Former DUP leader Arlene Foster reveals her role in GB News picking up live Twelth coverage after BBC opted out

Former First Minister and ex-DUP leader Dame Arlene Foster has revealed how she played a key part in GB News stepping in to provide live coverage of the Twelfth after the BBC announced that it was opting out.

By Philip Bradfield
Wednesday, 15th June 2022, 12:28 pm
Updated Wednesday, 15th June 2022, 1:40 pm

Last week BBC Northern Ireland confirmed it would not be resuming its live coverage of the Belfast parade “after careful consideration” The BBC said its alternative coverage would include an hour-long highlights programme of parades across NI.

The news prompted widespread anger among unionist political leaders, coming shortly after the corporation faced accusations that its coverage of the recent Northern Ireland Centenary Parade in Belfast did not reflect the gravity of the event.

GB News presenter and former First Minister Dame Arlene Foster, said last week she was “incredibly proud of GB News for stepping up to fill a void left by the national broadcaster.”

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The former DUP leader Arlene Foster urged GB News to pick up the live coverage of the Twelfth.

But speaking to BBC NI Good Morning Ulster today, Ms Foster revealed that she actually played a key role in GB stepping in with live coverage where the BBC has opted out.

The former first minister, who already presents two live shows a week on GB News, said that many people contacted her over the BBC decision and that she saw “an opportunity for GB News”.

She added: “I spoke to senior management, and we then reached out to the Orange institution and it has all snowballed from there in very quick time.”

Asked why the GB News coverage would focus on Armagh and not Belfast, she said there would be a much wider variety of bands on display in Armagh, and that this would maximise the interest of viewers across the UK and internationally.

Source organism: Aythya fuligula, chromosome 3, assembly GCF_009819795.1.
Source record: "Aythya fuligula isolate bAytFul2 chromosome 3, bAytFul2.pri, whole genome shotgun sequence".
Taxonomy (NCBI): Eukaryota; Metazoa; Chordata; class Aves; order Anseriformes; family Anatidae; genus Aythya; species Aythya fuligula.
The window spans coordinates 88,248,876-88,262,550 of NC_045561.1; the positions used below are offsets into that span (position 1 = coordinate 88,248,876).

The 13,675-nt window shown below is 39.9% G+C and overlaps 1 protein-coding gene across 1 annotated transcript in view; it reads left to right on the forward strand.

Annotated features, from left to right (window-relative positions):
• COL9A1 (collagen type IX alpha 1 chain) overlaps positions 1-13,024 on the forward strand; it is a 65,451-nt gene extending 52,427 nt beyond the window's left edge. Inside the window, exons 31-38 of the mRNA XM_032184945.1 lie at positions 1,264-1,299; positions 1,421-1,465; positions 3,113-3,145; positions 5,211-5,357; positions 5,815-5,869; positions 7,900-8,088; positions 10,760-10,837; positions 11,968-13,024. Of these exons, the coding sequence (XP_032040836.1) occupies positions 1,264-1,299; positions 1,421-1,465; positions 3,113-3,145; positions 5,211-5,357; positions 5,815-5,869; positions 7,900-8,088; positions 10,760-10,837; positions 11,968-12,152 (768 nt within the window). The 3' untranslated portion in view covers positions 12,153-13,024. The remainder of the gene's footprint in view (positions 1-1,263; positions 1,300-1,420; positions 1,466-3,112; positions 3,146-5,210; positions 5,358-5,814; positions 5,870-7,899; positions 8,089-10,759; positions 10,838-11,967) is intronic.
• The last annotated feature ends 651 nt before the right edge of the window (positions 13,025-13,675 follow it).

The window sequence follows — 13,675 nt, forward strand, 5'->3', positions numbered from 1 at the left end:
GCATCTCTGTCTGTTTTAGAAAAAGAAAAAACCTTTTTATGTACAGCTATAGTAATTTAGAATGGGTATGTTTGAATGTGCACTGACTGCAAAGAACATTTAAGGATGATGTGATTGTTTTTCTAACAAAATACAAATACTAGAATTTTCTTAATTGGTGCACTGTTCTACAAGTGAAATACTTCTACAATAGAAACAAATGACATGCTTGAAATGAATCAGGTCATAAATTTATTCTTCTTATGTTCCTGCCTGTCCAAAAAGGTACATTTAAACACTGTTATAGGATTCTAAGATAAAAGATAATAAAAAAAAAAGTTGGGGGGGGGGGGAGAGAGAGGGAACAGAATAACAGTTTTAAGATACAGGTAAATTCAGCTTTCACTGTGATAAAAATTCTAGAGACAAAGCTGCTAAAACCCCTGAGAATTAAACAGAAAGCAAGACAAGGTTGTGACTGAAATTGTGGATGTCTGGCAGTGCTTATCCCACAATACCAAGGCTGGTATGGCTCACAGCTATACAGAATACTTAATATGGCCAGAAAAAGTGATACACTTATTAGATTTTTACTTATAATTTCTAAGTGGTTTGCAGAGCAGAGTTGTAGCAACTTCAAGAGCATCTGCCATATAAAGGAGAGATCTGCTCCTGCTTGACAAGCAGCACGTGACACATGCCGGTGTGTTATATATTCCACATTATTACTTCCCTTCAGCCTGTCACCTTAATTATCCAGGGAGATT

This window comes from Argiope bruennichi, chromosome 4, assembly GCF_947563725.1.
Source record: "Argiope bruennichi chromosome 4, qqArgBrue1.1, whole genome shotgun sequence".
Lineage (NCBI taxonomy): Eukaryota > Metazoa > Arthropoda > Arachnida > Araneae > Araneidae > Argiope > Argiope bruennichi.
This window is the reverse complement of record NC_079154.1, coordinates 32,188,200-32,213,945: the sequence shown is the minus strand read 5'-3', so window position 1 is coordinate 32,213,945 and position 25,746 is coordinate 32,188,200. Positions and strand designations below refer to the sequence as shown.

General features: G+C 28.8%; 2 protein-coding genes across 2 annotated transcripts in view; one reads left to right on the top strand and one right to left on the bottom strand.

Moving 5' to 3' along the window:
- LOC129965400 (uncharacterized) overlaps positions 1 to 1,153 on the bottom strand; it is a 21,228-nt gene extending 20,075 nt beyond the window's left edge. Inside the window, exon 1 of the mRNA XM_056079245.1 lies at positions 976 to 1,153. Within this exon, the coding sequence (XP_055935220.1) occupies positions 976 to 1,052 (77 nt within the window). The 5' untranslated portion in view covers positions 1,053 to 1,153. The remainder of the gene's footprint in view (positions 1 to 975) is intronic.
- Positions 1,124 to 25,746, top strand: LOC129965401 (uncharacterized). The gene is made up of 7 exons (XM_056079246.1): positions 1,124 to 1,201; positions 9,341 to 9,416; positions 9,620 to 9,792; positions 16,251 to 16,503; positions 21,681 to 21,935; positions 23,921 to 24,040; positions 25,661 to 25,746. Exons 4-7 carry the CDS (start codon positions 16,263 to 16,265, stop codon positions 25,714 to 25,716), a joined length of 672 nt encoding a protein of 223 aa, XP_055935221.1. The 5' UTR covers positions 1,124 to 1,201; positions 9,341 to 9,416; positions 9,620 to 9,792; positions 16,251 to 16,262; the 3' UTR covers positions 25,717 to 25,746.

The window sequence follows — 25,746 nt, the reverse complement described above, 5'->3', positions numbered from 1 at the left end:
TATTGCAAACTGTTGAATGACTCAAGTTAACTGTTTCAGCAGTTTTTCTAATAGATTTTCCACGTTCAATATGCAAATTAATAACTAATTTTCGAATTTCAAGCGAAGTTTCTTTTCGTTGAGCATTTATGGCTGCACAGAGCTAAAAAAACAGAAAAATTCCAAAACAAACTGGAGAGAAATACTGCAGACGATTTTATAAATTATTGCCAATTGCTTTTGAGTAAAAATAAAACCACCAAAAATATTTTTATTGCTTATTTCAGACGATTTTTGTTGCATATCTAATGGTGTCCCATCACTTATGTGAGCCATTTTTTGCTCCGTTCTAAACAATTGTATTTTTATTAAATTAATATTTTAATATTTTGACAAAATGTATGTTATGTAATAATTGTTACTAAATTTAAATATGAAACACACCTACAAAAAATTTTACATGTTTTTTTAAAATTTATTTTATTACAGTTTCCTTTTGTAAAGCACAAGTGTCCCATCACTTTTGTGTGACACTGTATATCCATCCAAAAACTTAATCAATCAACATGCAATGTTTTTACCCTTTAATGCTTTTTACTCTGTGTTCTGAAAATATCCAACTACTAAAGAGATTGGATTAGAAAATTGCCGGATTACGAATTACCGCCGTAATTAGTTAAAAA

“It is really the Grand Orange Lodge in control of what is the best coverage,” she said. “The Armagh Twelfth is the biggest Twelfth and it will also have a wide variety of bands.”

She added: “Because of the length in Belfast, it is just flute bands that take part. Whereas in country Twelfth’s, we have a wide variety of bands, accordions, flutes pipes and brass bands. We will be able to cover all that pageantry and we are very much looking forward to doing that.”

Asked if she was in any way nervous about headlining the coverage, she admitted that she was.

“I am but I always think you should challenge yourself. This is outside broadcasting which is different. I am really looking forward to the challenge, I think it is a great opportunity.”

Reminded that it is a year since she stepped down as First Minister, she said that friends had told her she now looked much younger, without the pressure of leadership.

“It is a year since I left local politics. It was a very seminal moment but I look back with pride at what we achieved but I always look forward,” she said.

“The stress and anxieties that come with being first minister and being leader of the party are well known. Everybody tells me I look a lot younger now, which is great.”

Asked if she thought audiences in England would be interested in the Twelfth she said the pageantry of the event would have worldwide appeal. She also noted that there are Orange Lodges in Scotland, England, Africa and across the world who would tune in online.

“We think it is a great offering and actually it gives us the opportunity to talk about the Twelfth and talk about the fact it is not just celebrating the Battle of the Boyne, but the glorious revolution, which had an impact on the whole UK.

BBC Northern Ireland interim director Adam Smyth said last week that the decision to discontinue live coverage of the Twelfth was taken for audience reasons and “not to diminish” the importance of 12 July to the unionist community.

“There are 80% more people available to watch the highlights programme in the evening than there are available to watch the live programme during the day,” he said.

“But more than that, I think putting some of our resources into the highlights programme, allows us to get out of Belfast to see all of Northern Ireland, and to really capture the richness of the cultural event that it is beyond Belfast, where we’ve been focused for quite some time.

“We do understand how much value people put on the Twelfth and in no way are we seeking to deny any of that, but we’re trying to shape our resources to maximise the audience benefit.”

Asked how many complaints it had received about it decision, the BBC replied that many people had. A spokeman said: “We don’t routinely comment on the number or nature of individual programme complaints but can confirm that many people have been in touch with us about this year’s Twelfth coverage on BBC television.”